ager, presented to the Garfield students the prospect of having an annu'1l
adequate to represent the stctlvltres of Garfield Hwh An appeal was made
for the support of the students rn order that the staff mwht be enabled to
publlsh 1 book on good paper wrth 'tn 'tttmctne and heavy cox er 'md con
tarmng pictures of every orgamzatlon 1n the school
The response to th1s appeal was what Gflrfields answer 1lw1ys rs to 1
cause rt deems worthy Garfield students ln one day subscrrbed enouffh to
assure the Arrow staff that rt could U0 ahead wlth IIS work It ts thrs fact
more than any other that ll'l prompted those III charffe to put forth every
effort to make the 1922 Arrow the best that lt can be made wlthln 1ts llmltS
The 'um of the staff lm been to represent every ph1se of ht h school
llfc lt Glrheld, gltllln' 1 falr 'amount of spice both ln wrltten matter and
ln plctutes to each of the clubs class OI'0'lIllZ'1l.l0Il md ftcttvltres o th it
that wlll mem much to hum lonv after he ha left Glrfreld
Further the buslne s staff members have done thelr best to make The
Arrow 'ls ffood '1 p1CCC of materml workmanshlp as was 1n thelr power to make
rt The mflterlfil put mto The Arrow IS not that whxch could be obt'uned 'lt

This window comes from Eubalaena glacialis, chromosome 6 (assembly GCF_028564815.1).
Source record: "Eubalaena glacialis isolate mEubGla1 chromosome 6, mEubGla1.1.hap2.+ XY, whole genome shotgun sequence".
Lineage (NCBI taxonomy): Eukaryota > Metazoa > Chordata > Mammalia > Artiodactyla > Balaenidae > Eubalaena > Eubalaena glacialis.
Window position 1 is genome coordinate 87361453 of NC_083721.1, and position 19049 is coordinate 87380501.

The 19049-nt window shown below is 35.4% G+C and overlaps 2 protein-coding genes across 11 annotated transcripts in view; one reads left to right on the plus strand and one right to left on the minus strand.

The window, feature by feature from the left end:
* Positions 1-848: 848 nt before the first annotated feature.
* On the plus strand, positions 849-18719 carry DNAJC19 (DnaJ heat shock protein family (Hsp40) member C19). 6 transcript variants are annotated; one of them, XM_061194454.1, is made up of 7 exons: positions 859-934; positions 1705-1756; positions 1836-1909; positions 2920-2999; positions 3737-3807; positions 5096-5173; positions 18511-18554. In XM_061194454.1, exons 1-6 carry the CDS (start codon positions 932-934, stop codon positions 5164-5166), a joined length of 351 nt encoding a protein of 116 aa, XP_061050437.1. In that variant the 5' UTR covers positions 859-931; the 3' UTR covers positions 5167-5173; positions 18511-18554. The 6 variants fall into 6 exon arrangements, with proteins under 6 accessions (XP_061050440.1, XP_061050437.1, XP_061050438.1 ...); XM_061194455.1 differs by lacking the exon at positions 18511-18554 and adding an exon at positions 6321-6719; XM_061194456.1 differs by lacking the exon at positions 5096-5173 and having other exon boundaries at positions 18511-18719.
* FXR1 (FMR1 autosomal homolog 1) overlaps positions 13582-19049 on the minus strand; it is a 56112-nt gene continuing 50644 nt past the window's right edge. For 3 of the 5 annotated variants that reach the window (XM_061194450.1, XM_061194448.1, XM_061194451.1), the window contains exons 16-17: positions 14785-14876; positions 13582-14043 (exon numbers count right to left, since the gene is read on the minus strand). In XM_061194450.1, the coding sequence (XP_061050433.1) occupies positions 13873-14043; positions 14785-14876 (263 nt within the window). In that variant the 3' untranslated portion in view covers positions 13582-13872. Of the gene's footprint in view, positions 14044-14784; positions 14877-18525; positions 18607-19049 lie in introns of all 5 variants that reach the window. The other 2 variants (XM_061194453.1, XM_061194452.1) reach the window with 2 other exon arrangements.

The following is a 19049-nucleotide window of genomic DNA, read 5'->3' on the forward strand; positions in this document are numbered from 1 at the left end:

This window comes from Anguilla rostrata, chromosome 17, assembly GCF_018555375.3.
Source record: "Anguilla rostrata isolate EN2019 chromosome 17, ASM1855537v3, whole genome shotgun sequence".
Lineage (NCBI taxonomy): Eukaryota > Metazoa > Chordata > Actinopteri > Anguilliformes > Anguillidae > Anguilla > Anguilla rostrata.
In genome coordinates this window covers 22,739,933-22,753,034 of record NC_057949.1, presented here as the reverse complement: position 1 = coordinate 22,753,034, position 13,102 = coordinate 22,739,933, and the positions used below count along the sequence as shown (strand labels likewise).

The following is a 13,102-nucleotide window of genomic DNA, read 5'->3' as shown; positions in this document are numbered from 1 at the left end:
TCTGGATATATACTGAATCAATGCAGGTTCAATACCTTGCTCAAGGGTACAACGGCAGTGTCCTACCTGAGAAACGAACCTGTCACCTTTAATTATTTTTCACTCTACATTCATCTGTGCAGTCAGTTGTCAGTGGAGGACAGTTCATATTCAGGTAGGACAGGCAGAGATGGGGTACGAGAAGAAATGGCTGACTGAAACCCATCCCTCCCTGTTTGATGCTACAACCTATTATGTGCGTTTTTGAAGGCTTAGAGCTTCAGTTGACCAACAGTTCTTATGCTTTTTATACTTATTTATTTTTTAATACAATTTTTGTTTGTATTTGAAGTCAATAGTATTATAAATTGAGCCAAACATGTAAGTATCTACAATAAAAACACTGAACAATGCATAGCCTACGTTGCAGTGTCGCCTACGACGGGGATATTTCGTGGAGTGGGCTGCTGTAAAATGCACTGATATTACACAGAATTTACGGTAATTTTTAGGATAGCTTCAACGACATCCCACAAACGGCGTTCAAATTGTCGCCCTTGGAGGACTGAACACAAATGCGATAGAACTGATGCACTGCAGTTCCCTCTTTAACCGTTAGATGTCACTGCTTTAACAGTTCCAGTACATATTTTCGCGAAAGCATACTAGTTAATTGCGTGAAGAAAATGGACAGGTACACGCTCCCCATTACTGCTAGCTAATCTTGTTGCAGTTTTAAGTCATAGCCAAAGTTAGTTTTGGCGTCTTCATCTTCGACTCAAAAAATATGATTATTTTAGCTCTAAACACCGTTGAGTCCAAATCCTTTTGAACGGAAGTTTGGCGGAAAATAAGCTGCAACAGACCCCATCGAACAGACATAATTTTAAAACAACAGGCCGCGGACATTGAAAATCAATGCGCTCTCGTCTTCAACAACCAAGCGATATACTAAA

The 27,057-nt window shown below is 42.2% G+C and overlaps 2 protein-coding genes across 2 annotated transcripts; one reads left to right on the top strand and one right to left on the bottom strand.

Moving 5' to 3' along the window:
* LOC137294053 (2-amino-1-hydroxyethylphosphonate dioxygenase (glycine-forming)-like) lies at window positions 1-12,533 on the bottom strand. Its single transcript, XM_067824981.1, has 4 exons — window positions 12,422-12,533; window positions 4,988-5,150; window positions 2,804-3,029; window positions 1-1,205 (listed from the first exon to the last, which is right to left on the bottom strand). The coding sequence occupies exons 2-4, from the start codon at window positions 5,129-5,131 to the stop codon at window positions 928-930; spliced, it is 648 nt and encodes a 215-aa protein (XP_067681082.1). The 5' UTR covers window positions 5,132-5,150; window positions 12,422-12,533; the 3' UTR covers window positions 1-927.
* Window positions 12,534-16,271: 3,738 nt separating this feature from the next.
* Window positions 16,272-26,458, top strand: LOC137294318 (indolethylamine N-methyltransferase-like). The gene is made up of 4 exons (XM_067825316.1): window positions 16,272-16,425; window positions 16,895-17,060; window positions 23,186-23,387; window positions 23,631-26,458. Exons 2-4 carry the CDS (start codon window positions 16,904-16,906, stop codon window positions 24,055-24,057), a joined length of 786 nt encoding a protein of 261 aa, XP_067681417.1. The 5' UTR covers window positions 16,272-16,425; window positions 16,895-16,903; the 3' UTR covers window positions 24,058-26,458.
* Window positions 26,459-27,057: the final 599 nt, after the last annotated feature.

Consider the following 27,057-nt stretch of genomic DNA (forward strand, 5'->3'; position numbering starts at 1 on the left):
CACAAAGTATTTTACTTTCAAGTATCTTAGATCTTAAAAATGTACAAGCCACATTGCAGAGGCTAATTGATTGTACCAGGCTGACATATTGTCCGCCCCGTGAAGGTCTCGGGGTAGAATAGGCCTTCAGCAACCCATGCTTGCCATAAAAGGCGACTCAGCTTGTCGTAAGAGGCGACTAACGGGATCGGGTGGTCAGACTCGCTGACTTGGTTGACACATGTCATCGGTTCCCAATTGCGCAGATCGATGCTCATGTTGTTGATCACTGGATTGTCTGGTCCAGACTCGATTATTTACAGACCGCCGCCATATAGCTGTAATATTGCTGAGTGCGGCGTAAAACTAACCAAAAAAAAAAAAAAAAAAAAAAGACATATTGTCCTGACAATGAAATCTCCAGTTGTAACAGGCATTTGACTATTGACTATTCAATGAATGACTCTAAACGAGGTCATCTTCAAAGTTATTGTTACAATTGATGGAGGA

the lowe t PYICE but rather that whrch would serve to mftke 1 more permanent
book one that can stand the test of years, whlch w1ll add to IIS meanmff and
worth A lxffhter welght paper could easlly have been used, a cover less
CYPCHCIVC than leatherette mrffht have been chosen and the endravlnffs could
have been made by a firm that charges very low prlces for thls work But
the busmess staff declded to use the best materlal and the best workmanshlp
obtalnable bCllCV1I1g that that would better satlsfy Garfield puplls and be
more fittlng to Garfield s Splflt
The staff IS lndebted to M1 s Rhodes, art mstructor, and to some mem
bers of the art classes for five pen and 1nk full page drawlnffs that appear
1n The Arrow The drawmgs, Sophs and Athletlcs were done by Ted
Uhrlch The Freshman Comes to Conquer, w as drawn by Mona Maddrell
Muslc was the work of Yoshlmura Clubs was drawn by Shlrley Smrth
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each pupil may Hnd within the covers of The Arrow write-ups and pictures
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Wlllle Garfield has been dey BIOPIHU and expandrnfr The Nle enfrer has